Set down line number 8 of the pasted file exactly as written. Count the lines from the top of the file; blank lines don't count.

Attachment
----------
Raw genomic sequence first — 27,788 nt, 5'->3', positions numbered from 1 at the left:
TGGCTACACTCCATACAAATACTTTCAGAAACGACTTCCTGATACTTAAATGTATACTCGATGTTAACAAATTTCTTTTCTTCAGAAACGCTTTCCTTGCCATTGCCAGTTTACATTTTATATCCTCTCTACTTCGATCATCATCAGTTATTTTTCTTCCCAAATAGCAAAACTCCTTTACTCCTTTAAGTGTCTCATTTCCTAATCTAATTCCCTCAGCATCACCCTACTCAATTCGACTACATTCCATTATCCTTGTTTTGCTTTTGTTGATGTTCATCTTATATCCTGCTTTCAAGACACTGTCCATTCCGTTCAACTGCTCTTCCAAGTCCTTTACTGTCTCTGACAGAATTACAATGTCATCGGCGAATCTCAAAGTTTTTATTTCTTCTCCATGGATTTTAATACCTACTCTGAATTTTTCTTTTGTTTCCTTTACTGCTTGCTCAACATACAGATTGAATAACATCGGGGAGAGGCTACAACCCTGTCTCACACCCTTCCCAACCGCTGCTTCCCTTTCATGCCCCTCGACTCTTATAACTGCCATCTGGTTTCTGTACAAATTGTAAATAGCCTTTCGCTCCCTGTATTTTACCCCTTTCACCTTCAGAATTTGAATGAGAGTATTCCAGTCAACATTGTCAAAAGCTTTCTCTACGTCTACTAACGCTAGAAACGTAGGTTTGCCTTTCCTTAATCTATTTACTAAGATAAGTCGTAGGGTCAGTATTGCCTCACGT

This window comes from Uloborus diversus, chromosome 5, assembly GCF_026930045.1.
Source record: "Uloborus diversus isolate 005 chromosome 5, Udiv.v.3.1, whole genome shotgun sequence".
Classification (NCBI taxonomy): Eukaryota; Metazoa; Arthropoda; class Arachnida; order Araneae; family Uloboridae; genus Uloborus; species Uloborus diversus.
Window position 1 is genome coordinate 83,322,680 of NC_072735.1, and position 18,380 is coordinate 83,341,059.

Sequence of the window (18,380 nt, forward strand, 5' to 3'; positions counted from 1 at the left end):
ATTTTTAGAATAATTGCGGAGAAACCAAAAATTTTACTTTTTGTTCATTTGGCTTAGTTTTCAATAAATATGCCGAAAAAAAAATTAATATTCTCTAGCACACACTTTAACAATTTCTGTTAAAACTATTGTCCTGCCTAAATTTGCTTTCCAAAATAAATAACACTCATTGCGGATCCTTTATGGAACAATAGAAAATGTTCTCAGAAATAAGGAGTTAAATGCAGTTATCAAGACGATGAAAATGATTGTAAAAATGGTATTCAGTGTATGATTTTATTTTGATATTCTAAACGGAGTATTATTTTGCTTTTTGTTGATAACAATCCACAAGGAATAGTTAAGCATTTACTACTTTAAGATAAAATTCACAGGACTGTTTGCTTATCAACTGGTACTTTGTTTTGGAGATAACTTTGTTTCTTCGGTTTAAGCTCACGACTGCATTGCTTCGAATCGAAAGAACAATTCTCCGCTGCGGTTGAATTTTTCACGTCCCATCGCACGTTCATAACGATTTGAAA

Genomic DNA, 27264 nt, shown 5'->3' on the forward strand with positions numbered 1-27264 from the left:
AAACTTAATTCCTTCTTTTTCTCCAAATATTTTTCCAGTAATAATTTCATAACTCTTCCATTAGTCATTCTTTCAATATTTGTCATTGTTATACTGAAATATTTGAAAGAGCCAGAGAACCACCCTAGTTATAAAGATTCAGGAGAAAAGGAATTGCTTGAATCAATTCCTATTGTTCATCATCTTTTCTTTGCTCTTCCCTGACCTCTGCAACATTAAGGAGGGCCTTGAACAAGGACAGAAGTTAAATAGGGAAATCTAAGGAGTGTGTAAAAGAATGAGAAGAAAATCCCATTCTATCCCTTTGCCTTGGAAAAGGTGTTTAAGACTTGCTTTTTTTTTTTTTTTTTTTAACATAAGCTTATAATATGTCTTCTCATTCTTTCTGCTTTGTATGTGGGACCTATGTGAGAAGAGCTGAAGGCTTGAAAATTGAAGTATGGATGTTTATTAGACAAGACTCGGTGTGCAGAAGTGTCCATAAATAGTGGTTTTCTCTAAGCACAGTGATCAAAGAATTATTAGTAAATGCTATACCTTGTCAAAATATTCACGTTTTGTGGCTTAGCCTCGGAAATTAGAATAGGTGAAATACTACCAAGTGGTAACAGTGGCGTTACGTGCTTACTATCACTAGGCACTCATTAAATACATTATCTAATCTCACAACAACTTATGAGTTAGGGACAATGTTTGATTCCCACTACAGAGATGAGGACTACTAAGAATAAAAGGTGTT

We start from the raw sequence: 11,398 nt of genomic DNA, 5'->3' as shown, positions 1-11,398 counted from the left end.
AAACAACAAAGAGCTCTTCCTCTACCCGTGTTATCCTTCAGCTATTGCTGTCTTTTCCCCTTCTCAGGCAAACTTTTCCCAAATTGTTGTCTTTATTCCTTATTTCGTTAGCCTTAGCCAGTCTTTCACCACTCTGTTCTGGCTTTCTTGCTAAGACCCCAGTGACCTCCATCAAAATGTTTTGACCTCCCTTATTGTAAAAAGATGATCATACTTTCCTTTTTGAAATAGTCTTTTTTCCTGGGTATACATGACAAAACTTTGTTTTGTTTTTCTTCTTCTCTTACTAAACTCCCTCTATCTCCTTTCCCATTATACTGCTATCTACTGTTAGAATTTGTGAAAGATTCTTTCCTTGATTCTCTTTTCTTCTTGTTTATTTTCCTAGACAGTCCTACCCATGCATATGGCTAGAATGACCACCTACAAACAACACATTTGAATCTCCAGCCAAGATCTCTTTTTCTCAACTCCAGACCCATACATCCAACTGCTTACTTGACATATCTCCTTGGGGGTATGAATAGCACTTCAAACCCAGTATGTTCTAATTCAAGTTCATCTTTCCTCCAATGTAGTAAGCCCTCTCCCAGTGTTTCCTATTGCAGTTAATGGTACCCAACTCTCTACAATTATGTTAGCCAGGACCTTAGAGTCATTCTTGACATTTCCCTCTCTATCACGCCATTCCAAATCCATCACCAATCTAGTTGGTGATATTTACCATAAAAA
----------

ATTTTTAGAATAATTGCGGAGAAACCAAAAATTTTACTTTTTGTTCATTTGGCTTAGTTTTCAATAAATATGCCGAAAAAAAAATTAATATTCTCTAGCACACACTTTAACAATTTCTGTTAAAACTATTGTCCTGCCTAAATTTGCTTTCCAAAATAAATAACACTCATTGCGGATCCTTTATGGAACAATAGAAAATGTTCTCAGAAATAAGGAGTTAAATGCAGTTATCAAGACGATGAAAATGATTGTAAAAATGGTATTCAGTGTATGATTTTATTTTGATATTCTAAACGGAGTATTATTTTGCTTTTTGTTGATAACAATCCACAAGGAATAGTTAAGCATTTACTACTTTAAGATAAAATTCACAGGACTGTTTGCTTATCAACTGGTACTTTGTTTTGGAGATAACTTTGTTTCTTCGGTTTAAGCTCACGACTGCATTGCTTCGAATCGAAAGAACAATTCTCCGCTGCGGTTGAATTTTTCACGTCCCATCGCACGTTCATAACGATTTGAAA